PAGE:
The enlightened mystics teach us to live our life with full intensity. But most of us conduct our lives as if in a daze. Real awakening needs a certain intensity. Lack of intensity creates boredom. It is only sometimes when we are face to face with a dangerous situation that we become fully awake.
There is a story of a Sufi mystic, Bayazid, who used to talk to his disciples about awareness, and they would ask, “What is awareness? You keep on talking about it.” One day he took them to the river. On both sides, there was a small hill. He said, “We are going to put a long wooden bridge — just one foot wide — from this end to the other, and you have to walk on it. And then you will know what awareness is.” They said, “But we have been walking our whole life, and we have never come to know.”
He said, “Wait,” and he did the experiment. Many of them, who became scared, said: “We cannot walk. Just one foot wide?”
“But how much do you need to walk on? When you are walking on the earth, you can walk on a one-foot-wide strip easily. Why can’t you walk on a one-foot-wide strip hanging between two hills?” he asked his disciples.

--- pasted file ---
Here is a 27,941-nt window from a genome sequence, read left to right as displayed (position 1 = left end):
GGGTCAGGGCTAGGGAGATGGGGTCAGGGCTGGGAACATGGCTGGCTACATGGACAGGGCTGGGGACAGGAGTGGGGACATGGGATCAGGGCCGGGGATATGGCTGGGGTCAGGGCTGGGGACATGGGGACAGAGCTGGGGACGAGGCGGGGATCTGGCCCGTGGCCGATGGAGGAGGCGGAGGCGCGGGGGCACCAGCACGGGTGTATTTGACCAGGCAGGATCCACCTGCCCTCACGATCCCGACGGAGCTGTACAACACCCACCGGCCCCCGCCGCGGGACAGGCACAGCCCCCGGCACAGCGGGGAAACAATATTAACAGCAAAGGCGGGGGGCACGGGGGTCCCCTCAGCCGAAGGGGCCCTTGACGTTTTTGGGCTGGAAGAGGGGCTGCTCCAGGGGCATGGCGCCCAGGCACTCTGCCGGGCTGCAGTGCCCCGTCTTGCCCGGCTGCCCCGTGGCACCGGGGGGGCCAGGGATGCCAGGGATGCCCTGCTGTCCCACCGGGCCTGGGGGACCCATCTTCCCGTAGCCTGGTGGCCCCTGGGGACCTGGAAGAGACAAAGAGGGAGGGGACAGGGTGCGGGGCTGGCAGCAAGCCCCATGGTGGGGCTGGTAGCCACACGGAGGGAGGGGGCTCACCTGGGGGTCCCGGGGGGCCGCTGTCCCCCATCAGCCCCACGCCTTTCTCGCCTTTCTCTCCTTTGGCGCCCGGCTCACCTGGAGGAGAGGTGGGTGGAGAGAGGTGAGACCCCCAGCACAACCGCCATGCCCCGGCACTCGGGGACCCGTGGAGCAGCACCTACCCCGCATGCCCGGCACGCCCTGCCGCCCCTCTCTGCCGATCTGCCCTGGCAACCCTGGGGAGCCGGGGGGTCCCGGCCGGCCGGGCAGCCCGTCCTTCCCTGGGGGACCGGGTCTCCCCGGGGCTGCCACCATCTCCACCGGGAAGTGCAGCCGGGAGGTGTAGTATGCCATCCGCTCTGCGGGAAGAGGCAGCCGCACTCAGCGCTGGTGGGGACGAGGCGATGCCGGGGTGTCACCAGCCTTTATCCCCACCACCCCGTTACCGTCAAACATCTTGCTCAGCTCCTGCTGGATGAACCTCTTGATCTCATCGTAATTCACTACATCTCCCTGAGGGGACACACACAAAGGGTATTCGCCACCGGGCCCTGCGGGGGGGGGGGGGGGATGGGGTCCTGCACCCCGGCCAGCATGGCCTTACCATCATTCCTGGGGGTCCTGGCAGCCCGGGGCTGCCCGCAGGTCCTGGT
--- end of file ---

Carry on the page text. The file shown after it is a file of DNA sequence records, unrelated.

A few people tried. They took a few steps but then came back, and said, “It is dangerous.” Then Bayazid walked and a few followed him. When they reached the other side, those who followed him fell at his feet and said, “Master, now we know what awareness is. The danger was so much that we could not afford to walk in slumber. We had to be alert. Any wrong step and we would have gone forever.”
Osho says: “Awareness means an intensity. Such an intensity of wakefulness that no thought interferes with. You are simply conscious without any thought. Try it. You can try it anywhere. While walking on the road, every moment is danger. Here, every moment is risky as it can turn into death. You are all crossing the plank with a mountainous burden on you; just a small slip and you are gone. You have to be alert, so alert that no other energy is left in you, everything has become just a flame of awareness.”
Bayazid was asked several times who was his guru. He would reply that he had no guru. He said: If I had only one guru, I would not have been able to learn so much. The most important thing is that I remained a learner, a disciple, my whole life, and learned from everyone I met. I did not look for any special people to learn something, any ordinary person, even a small child or a thief could teach me something. I simply developed a certain attitude for learning from anybody and any situation. A pale dry leaf falling from the tree could teach me a profound lesson of life.
Swami Chaitanya Keerti, editor of Osho World, is the author of Mindfulness: The Master Key...